Les3Vallees Could See a 20% Fall in Skiers This Winter
14th October 2020 | Jane Peel, Chief Reporter
Last modified on October 19th, 2020
The largest lift-connected ski area in the world is bracing itself for a significant drop in the number of skiers and snowboarders.
The vast domain in the French Alps – a favourite with British snowsports enthusiasts – expects the coronavirus to keep many visitors away.
The predicted 20% decrease, if it is realised, will be a blow, coming on top of a 20% fall in numbers in 2019-20 over the previous season.
Resort representatives hope and believe, however, that many skiers and snowboarders will choose to book at the last minute as and when the situation allows.
“If there is a reduction then that means the slopes will be less crowded,” was how one PlanetSKI reader reacted.
The reduction in numbers in 2019-20 was the result of a season curtailed by the Covid-19 pandemic.
The French government closed all the country’s ski areas with no warning at midnight on Saturday 14th March as the country went into full lockdown.
Thousands of holidaymakers had arrived that day or were about to travel out for their week’s holiday.
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The seven high-altitude resorts of Les3Vallees, which include Courchevel, Meribel, Val Thorens and Les Menuires, lost several weeks of their season, including the lucrative Easter holidays.
Val Thorens, Europe’s highest resort at 2,300 metres, usually stays open until the first week in May.
The potential drop off in visitors was revealed by Olivier Desaulty, Director of Les3Vallees Association, in an online briefing for British ski journalists.
“I would say nobody knows,” he said, when asked about the expected numbers.
“I will tell you one figure. The ski lift companies expect a decrease of only 20% on the basis of last year with the virus.”
Olivier Desaulty confirmed that he meant figures last winter were down 20% and the lift companies expected a further 20% fall this season.
“Lots of our hotels and residences have offered very special conditions with last minute cancellation. Everyone is expecting lots of last minute bookings,” he added.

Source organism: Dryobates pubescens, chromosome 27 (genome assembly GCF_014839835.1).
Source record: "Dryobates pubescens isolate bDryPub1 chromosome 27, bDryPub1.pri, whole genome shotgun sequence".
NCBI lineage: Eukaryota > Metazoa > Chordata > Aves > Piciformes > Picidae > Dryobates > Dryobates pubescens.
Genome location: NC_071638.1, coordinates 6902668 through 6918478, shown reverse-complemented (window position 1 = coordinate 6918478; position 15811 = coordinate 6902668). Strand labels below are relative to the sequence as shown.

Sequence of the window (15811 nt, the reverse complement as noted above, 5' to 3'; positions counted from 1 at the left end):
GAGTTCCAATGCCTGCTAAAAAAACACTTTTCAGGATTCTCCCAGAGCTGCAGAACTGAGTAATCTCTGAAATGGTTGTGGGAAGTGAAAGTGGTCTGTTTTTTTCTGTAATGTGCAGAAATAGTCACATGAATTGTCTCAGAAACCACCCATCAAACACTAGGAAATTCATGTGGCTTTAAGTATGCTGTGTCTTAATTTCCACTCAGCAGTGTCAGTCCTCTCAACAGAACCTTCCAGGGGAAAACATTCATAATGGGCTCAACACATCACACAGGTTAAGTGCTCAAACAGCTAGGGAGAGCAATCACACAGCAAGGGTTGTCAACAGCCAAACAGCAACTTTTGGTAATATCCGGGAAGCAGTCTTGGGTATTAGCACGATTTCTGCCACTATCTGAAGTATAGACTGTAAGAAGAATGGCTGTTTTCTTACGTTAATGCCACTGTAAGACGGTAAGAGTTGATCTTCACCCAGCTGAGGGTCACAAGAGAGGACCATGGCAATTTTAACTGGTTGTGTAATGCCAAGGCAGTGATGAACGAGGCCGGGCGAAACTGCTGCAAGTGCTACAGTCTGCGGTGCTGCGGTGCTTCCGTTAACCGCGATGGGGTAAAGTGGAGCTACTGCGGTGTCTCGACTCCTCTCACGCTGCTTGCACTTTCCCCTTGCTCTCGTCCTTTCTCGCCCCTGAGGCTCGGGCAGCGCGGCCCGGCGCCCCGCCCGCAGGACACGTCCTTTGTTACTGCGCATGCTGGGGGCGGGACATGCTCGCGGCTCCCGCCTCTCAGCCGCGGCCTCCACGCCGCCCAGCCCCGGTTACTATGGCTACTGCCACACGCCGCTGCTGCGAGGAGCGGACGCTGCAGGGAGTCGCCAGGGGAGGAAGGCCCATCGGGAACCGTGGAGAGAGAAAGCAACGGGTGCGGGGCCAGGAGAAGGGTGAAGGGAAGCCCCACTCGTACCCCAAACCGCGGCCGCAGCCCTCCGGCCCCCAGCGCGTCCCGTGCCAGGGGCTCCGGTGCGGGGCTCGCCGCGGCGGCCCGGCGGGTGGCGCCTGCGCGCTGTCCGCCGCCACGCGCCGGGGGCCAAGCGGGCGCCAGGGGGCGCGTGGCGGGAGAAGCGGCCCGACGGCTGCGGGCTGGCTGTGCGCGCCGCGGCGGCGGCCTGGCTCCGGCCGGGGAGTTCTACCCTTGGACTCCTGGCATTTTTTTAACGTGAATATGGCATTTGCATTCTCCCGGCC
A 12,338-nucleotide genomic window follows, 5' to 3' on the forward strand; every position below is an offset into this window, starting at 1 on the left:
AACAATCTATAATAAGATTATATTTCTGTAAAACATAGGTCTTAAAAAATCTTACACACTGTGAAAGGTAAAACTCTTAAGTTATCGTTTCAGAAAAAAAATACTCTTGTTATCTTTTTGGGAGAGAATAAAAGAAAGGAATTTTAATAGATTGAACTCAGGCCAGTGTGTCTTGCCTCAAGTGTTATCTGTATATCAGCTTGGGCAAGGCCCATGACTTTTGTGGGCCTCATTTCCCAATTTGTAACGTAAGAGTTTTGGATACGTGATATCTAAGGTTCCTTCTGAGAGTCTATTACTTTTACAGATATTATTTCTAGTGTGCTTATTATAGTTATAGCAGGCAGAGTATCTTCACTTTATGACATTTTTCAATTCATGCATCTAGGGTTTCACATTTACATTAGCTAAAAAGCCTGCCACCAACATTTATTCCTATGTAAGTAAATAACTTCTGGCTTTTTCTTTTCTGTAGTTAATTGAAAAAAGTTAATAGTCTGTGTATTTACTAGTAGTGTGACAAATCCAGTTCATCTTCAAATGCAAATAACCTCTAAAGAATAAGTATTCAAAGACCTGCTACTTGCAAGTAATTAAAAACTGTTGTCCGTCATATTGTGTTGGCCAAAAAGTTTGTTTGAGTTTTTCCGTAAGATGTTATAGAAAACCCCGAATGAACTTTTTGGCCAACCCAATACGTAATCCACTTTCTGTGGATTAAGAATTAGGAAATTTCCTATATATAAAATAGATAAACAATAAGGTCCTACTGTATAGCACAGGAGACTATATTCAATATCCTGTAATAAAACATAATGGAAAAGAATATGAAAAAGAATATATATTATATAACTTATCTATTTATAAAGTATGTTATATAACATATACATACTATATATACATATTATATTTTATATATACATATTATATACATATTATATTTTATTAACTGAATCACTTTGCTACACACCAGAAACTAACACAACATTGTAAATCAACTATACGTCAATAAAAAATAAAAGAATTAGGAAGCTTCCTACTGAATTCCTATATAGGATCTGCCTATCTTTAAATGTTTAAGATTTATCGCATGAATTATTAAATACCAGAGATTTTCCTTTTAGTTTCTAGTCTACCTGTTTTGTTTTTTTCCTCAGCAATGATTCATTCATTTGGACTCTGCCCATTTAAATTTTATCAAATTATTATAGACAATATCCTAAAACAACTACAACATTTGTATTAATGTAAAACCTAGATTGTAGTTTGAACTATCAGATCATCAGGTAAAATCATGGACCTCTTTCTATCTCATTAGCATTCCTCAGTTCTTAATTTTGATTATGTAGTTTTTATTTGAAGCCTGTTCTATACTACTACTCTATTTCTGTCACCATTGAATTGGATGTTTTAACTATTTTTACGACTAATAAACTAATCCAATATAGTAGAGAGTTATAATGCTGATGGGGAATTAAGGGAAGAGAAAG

Marie Dohin from the Meribel Tourist Office said she expected winter to follow the same pattern as this summer.
“At the beginning of July we didn’t have a lot of people coming or a lot of bookings but during the peak of the summer season we had more and more people coming last minute.
“We suggest to all the professionals in the resort for them to be very agile, to be able to welcome anyone at any time…. to be very flexible. That is why we are organising the cancellation policy.
“If they can’t come due to Covid reasons we will refund them.”
Meribel could be one of the worst hit resorts in Les3Vallees if the British are either unable or unwilling to travel.
It is, arguably, the most ‘British’ of French ski areas with as many as 40% of all winter visitors coming from the UK, according to figures provided to PlanetSKI in January 2018.
It remains to be seen whether the loss of the direct ski train to the French Alps will also have an adverse impact on people wanting to travel to Les3Vallees.
Eurostar has scrapped the service – at least for this winter – from London St Pancras straight through to Moutiers at the foot of the Three Valleys.
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The route is popular with many thousands of skiers as a more convenient and environmentally-friendly way of travelling to the Alps than flying.
Olivier Desaulty said he hoped Britons would still choose to arrive by train, using Eurostar to Paris or Lille and then the TGV high-speed train to Moutiers.
And what if ski resorts are forced to close by another lockdown?
M. Desaulty said the resorts had made it clear to the French government that its order for a complete shutdown on Saturday 14th March was “the worst day” for such a decision.
“I hope they have heard what we said and that if ever we have to close a resort they will take that into account.”
Let’s all keep our fingers crossed that there’s no need for such extreme action this winter and that we are able to enjoy some of the 600km of skiing on offer in Les3Vallees.
It remains one of our favourite linked ski areas in France, but this winter there is no getting away from the fact that things will be rather different.